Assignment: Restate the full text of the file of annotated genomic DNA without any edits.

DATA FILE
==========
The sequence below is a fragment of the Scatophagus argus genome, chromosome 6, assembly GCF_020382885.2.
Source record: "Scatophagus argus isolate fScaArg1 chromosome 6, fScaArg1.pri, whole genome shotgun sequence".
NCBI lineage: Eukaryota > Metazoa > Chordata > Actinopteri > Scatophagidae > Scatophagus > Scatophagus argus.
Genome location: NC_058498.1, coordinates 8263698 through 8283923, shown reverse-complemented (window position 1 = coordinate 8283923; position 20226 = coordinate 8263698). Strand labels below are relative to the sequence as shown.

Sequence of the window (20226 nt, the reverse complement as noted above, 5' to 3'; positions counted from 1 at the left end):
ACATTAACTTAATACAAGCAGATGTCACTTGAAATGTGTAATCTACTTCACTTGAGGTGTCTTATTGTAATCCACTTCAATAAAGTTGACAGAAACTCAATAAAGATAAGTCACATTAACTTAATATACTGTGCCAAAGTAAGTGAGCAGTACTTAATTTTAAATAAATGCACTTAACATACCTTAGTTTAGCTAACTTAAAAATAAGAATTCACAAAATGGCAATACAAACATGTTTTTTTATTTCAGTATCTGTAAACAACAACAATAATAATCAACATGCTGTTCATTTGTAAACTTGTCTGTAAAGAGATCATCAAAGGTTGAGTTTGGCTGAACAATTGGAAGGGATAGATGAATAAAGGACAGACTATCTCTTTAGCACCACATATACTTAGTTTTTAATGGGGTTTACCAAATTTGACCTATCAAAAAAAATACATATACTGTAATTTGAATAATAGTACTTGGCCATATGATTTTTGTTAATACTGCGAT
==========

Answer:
The sequence below is a fragment of the Scatophagus argus genome, chromosome 6, assembly GCF_020382885.2.
Source record: "Scatophagus argus isolate fScaArg1 chromosome 6, fScaArg1.pri, whole genome shotgun sequence".
NCBI lineage: Eukaryota > Metazoa > Chordata > Actinopteri > Scatophagidae > Scatophagus > Scatophagus argus.
Genome location: NC_058498.1, coordinates 8263698 through 8283923, shown reverse-complemented (window position 1 = coordinate 8283923; position 20226 = coordinate 8263698). Strand labels below are relative to the sequence as shown.

Sequence of the window (20226 nt, the reverse complement as noted above, 5' to 3'; positions counted from 1 at the left end):
ACATTAACTTAATACAAGCAGATGTCACTTGAAATGTGTAATCTACTTCACTTGAGGTGTCTTATTGTAATCCACTTCAATAAAGTTGACAGAAACTCAATAAAGATAAGTCACATTAACTTAATATACTGTGCCAAAGTAAGTGAGCAGTACTTAATTTTAAATAAATGCACTTAACATACCTTAGTTTAGCTAACTTAAAAATAAGAATTCACAAAATGGCAATACAAACATGTTTTTTTATTTCAGTATCTGTAAACAACAACAATAATAATCAACATGCTGTTCATTTGTAAACTTGTCTGTAAAGAGATCATCAAAGGTTGAGTTTGGCTGAACAATTGGAAGGGATAGATGAATAAAGGACAGACTATCTCTTTAGCACCACATATACTTAGTTTTTAATGGGGTTTACCAAATTTGACCTATCAAAAAAAATACATATACTGTAATTTGAATAATAGTACTTGGCCATATGATTTTTGTTAATACTGCGAT